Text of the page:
November 2008 archive

Life on a Ranch

There is one blog…one place…that consistently reassured me through the long, dark days of unemployment.  No politics…but I know where to find political blogs, lol.  

Gathering Cattle in November from Pioneer Woman on Vimeo.

Late Night Karaoke

Say What You Must

Smoosh – Make It Through

Random Japan

Cowboy Bebop Metallic Rain

Strange days

A former scaffolding worker was arrested for robbing an apartment in Shibuya by climbing down a drainpipe from the roof of the four-story building. The 36-year-old man had been dubbed Heisei no Musasabi (“flying squirrel of the Heisei Era”) for an earlier string of robberies.

Panasonic’s recent merger with Sanyo was apparently foretold last year in a manga called Senmu Shima Kosaku, which chronicles the travails of a fictional businessman who works for a company based on Panasonic.

A Japanese lunar exploration satellite has discovered that volcanic eruptions on the far side of the moon lasted 500 million years longer than previously thought.

A judge in Hokkaido told a man who received five years’ worth of disability payments by falsely claiming he was blind to stop “hamming it up” in court. The man, a 51-year-old resident of Sapporo, was sentenced to four years in prison.

The Japan Business Federation announced that ¥5.85 trillion could be saved each year if the country was divided into ten large geographical blocks instead of the current 47 prefectures.


A series on patterns should obviously start with a shot including multiple patterns.

The first one has weathered wood patterns, & a tortoise shell pattern on the snail shell. (ironic)

The wood grain pattern on the knife handle, which has a serrated blade pattern upon which a snail with it`s unusual skin pattern glides, rounds out the first image.

The rest follow in random pattern.



Funky Friday

Since Budhy has abdicated his responsibility to provide:

Friday Funk for His Friends

it looks like i’m going to have to start things off with Cat.

Pony Party: Leftovers

Cold Turkey – Plastic Ono Band

Yoko doing her best turkey impression — a little scary.

Mashed Potato Time – Dee Dee Sharp

and what are mashed potatoes without the ….

Gravy – Dee Dee Sharp

for dessert …

Apples, Peaches, Pumpkin Pie – Jay and the Techniques

Friday Night at 8: Backalley Blogging

The irony of backalley blogging on the FP has already been noted.  As has this:

Sometimes while prowling back alleys you find things that don’t bear the light of day, brass ritual cymbal turns out to be a trashcan cover, exotic seafood dinner is really rotten fish guts.

Yet perhaps there’s some truth to these lies.

Here in NYC the sun has gone down.  That’s the time to prowl.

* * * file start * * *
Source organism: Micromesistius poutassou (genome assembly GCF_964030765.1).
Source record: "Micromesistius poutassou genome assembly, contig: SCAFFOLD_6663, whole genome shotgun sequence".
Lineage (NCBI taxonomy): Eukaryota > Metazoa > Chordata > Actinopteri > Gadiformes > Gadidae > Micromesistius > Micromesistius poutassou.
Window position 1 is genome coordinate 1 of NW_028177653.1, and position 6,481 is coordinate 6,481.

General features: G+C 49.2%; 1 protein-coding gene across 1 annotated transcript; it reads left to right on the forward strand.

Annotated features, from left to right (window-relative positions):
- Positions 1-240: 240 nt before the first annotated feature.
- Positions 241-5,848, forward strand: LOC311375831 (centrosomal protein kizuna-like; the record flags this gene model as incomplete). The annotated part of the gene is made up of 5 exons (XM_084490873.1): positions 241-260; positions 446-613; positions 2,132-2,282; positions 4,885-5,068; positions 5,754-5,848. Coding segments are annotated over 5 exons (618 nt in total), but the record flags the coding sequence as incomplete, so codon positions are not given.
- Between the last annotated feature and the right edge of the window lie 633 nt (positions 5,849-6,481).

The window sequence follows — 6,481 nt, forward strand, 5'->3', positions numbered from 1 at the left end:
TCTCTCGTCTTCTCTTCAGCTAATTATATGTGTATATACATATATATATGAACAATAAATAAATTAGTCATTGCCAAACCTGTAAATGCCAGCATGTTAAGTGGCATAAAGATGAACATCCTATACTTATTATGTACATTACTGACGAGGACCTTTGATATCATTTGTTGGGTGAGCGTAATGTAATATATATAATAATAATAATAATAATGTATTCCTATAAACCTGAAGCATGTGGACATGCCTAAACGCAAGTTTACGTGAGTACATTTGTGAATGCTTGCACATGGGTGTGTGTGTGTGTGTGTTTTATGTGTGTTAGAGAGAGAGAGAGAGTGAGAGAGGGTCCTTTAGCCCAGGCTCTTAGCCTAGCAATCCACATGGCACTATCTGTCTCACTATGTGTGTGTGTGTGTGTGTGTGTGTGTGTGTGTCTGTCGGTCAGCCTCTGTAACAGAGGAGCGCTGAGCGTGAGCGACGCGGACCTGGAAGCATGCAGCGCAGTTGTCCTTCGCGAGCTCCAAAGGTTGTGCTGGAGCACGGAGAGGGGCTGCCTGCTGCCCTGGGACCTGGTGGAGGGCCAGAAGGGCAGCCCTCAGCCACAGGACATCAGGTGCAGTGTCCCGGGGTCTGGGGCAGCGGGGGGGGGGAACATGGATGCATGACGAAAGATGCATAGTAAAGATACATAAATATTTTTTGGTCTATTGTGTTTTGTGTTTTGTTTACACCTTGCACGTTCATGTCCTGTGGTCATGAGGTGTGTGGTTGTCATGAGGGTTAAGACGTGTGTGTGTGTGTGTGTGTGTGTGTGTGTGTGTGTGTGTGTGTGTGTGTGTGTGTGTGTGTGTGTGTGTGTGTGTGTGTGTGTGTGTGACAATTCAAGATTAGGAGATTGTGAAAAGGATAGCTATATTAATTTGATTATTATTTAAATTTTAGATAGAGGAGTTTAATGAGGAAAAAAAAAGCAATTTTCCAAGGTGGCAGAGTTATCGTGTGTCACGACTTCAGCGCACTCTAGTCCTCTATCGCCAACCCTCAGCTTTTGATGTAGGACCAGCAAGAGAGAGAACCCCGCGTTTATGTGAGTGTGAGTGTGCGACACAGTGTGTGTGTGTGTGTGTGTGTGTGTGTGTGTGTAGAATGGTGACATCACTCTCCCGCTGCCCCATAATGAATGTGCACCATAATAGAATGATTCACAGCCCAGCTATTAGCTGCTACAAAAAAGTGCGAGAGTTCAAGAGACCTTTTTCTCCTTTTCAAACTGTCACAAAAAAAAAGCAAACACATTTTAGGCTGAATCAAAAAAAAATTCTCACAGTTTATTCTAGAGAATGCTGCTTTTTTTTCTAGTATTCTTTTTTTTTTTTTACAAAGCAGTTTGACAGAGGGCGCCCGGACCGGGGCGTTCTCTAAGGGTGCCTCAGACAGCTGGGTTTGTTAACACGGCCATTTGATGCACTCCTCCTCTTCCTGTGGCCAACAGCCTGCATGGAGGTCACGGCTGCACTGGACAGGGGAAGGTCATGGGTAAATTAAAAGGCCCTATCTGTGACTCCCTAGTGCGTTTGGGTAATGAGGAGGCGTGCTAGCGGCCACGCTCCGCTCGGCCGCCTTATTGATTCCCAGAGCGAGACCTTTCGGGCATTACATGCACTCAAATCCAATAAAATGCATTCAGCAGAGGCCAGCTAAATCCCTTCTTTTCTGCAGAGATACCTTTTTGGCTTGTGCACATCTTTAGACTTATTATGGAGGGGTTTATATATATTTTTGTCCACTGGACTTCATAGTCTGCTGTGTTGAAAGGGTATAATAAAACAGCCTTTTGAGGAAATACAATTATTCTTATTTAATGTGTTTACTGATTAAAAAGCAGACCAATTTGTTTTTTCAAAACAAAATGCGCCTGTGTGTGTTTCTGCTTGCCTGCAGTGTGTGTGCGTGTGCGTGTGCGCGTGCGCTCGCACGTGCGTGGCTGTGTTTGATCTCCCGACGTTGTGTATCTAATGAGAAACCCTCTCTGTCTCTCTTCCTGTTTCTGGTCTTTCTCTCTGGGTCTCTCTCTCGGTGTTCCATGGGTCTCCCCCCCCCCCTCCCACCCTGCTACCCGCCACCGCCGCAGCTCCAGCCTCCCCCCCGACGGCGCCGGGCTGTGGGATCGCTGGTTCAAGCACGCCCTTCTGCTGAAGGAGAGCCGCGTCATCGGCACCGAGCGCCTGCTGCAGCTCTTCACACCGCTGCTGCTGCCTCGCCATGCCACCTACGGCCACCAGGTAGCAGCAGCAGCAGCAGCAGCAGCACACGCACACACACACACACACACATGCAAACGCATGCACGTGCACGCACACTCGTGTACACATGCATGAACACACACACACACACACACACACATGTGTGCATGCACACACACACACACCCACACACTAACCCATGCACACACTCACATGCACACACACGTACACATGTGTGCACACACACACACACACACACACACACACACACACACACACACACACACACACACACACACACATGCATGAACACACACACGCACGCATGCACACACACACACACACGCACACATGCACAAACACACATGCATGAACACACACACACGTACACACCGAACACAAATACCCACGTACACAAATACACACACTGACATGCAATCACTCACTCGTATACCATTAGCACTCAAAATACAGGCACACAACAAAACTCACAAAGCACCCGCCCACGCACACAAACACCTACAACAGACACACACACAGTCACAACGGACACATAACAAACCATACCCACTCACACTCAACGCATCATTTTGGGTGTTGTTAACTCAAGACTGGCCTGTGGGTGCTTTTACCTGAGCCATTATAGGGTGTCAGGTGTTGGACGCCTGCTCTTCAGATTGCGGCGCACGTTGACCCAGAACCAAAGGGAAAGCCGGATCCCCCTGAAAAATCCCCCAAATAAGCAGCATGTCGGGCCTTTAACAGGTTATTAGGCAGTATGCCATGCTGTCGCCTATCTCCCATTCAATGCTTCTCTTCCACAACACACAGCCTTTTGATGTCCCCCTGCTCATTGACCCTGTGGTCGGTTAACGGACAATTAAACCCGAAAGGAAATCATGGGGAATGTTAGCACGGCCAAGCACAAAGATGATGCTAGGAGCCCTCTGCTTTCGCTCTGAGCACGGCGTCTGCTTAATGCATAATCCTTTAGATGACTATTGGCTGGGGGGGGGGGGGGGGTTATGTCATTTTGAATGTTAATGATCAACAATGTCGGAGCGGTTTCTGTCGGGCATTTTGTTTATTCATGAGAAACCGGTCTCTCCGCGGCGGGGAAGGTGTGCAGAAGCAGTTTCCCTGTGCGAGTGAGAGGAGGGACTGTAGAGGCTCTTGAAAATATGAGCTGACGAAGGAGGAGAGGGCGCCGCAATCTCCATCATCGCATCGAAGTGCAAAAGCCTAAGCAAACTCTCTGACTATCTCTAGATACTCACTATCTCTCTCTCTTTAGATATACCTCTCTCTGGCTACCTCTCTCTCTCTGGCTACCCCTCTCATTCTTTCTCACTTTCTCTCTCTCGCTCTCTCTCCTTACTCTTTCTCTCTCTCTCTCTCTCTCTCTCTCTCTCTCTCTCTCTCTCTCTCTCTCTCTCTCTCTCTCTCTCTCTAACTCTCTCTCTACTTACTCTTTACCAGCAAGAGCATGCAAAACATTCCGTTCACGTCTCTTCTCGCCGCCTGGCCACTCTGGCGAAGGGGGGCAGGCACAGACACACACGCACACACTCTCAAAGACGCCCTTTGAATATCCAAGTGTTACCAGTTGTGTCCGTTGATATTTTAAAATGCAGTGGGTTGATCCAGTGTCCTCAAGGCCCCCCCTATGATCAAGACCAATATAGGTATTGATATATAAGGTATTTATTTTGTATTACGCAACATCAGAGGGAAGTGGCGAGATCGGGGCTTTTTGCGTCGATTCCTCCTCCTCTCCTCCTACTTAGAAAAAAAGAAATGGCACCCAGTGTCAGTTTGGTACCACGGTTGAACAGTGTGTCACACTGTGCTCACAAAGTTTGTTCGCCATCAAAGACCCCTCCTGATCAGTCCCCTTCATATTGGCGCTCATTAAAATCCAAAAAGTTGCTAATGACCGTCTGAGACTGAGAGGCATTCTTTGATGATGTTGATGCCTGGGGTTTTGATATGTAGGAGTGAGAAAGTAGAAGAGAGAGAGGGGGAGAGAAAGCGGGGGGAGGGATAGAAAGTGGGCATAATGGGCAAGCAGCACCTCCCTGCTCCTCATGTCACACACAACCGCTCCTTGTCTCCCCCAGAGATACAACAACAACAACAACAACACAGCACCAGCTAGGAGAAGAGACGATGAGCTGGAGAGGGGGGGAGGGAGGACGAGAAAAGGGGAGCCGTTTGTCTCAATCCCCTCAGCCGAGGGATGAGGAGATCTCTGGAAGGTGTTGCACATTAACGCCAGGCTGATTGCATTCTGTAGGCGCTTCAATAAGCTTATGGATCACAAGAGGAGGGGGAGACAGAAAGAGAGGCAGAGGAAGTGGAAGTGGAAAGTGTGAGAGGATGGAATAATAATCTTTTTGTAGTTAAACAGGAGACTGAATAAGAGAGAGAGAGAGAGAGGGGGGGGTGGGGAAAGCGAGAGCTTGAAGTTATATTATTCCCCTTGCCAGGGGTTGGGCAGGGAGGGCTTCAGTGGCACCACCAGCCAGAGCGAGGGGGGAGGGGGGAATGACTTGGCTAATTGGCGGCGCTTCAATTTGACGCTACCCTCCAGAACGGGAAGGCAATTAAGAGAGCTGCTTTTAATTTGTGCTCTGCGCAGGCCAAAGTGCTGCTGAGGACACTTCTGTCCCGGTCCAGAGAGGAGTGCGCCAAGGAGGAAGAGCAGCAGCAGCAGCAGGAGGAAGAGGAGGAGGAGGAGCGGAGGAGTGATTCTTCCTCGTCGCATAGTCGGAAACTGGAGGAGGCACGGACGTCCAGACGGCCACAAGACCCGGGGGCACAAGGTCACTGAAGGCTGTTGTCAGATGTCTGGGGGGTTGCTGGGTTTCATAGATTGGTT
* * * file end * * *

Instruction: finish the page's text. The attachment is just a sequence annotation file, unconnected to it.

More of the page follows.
With no apparent purpose, I will say that from an artistic view I’ve been frustrated by folks characterizing the far left as a given known group.  Ever since I started hearing the stories of the hippies from the 60s and their adventures, I don’t see how they are ever truly portrayed in our political discourse and yet I would maintain they are the true left who inherited the real mantle from the same folks who worked for social justice in the 30s and 40s, those who came from Eastern Europe for good or ill who had a real revolutionary vision of equality and human rights which was passed through the wild American filter culminating in a generation of visionaries who to this day have not received their true (and well deserved) portrait in our album of history.  I’ve also, in recent years, come to both meet and read about some of the fierce young people who have that same spirit but in a far more difficult environment, they hop trains and live on the street and protest from sheer howling passion, and these kids have not had their portrait included either.  Anyway, just had to get that off my chest.  

Occasional Bike Blogging: Cargo Hauling

I saw the silliest thing on the Intertubes today. In the commentary thread to a Matthew Yglesias being silly and putting up this bit of silliness (I assume the makers are dead serious … after all, if true, it only makes it all the sillier) … I read (emphases added):

{name deleted to protect the likely non-innocent} Says:

November 28th, 2008 at 11:22 am

… has been substantive, so let’s add:

It offers a way to increase the caloric demands of exercise without a concomitant increase of the stress on your joints and skeleton. A 130-lb woman running at 5 mph for 30 minutes burns only 263 calories. If she wants to burn more, her options are limited: increase time, increase slope, increase weight (with a weight belt). All those will increase her muscle output, but also increase the burden on her body. With this thing, she could attach weights and do more work without changing the burden on her joints. Could you add fifty-pound sandbags to a bicycle? Not without changing the balance a lot.